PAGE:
Significant improvements that have taken place in flexo prepress continue to deliver higher output quality and productivity, and at a reasonable cost. He also highlights that innovation in one part of the flexo value chain supports and triggers the development of others:

“When Kodak introduced FLEXCEL NX, I thought Kodak was stepping back 10 years, because the approach was very different to what was happening in the flexo market. But when we all saw the printer results there was surprise. The quality was nice, the highlights were nice, through a different way of laying down ink.

“Innovations like these catalysed development in the flexo industry to make it more competitive with alternative printing methods, including offset, gravure and digital printing.”

“Flexo printing is unlike any other printing method and the challenges flexo printers face are complex and sometimes unpredictable. The method uses a range of different printing machine architectures, ink types and sequences, and a vast array of substrates.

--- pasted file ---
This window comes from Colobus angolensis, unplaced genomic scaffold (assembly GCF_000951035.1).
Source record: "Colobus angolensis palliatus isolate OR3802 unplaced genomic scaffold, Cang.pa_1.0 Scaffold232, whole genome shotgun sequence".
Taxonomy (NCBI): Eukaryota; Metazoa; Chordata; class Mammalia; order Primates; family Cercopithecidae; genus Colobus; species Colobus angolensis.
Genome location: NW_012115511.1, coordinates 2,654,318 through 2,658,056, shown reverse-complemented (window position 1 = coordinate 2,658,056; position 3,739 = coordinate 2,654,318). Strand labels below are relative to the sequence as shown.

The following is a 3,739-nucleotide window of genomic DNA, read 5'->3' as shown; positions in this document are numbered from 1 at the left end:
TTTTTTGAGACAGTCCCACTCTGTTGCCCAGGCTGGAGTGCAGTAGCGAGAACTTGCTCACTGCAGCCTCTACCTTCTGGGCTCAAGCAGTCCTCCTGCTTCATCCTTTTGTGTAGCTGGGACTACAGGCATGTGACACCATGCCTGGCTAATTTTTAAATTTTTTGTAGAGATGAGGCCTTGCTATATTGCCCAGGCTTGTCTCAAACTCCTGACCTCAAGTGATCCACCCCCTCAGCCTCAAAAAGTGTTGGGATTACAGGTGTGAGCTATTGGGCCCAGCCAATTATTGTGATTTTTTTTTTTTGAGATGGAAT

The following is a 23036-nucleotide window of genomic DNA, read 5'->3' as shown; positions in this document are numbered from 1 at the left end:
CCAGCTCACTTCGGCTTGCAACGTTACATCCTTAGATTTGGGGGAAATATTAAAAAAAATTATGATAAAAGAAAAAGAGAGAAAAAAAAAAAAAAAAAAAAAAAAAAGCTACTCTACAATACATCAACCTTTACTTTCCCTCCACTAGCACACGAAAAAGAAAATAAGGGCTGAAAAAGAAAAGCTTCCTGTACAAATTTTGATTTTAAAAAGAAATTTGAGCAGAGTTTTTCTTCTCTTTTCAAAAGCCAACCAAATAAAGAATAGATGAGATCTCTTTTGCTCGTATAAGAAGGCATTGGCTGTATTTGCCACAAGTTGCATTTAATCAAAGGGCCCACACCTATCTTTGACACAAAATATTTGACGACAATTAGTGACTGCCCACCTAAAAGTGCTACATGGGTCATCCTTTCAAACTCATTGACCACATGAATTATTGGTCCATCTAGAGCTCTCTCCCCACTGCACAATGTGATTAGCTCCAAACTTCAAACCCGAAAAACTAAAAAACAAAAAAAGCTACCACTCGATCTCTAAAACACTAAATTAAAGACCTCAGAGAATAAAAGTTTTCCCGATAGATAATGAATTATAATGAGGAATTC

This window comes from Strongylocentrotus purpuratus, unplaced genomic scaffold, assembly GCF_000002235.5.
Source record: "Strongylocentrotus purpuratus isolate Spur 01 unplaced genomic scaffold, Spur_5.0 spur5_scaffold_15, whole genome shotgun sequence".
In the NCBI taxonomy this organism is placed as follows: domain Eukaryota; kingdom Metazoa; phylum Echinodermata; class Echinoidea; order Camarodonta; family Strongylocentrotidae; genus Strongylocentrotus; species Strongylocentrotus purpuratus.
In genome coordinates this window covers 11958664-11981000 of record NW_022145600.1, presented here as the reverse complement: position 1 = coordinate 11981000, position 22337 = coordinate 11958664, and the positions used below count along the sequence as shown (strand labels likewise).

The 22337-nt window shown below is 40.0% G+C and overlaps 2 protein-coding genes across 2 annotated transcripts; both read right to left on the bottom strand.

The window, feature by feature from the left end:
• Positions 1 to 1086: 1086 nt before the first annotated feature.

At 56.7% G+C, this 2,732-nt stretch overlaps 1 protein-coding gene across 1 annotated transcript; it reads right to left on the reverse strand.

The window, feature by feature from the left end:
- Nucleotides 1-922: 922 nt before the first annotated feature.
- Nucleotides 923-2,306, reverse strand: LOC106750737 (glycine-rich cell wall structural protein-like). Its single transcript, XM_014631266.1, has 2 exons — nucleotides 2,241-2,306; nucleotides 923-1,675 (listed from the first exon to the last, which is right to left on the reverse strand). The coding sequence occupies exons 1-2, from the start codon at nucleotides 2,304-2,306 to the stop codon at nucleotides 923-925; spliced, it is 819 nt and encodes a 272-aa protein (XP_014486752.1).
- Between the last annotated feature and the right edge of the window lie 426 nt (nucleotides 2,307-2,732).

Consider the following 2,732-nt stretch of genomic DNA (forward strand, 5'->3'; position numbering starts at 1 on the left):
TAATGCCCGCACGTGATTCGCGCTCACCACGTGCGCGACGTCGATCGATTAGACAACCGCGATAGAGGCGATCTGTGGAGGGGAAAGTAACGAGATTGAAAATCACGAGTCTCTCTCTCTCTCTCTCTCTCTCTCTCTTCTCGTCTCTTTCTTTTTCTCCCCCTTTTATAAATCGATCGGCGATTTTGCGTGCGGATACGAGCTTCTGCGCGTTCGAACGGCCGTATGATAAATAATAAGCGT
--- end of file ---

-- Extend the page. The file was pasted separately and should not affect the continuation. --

“These variables must all be kept under control to achieve consistent output results. It takes all parts of the flexo value chain to work together in partnership to drive operational efficiency and sustainability together,” Sebastian adds.

Martin at the DFTA says, “people upstream, the brand owners, have been impressed by the flexibility and agility of modern flexo.” He adds that the process improvements achieved in flexo mean it can be an option for longer runs, as well as lower volume orders, with lots of potential to open up more benefits through growth in automation.

“In the last four months we have seen initiatives continue in press automation, we’ve seen what press manufacturers are doing in this area, and what we have found in our whitepaper is that this is a big area of potential for flexo, to develop automation.”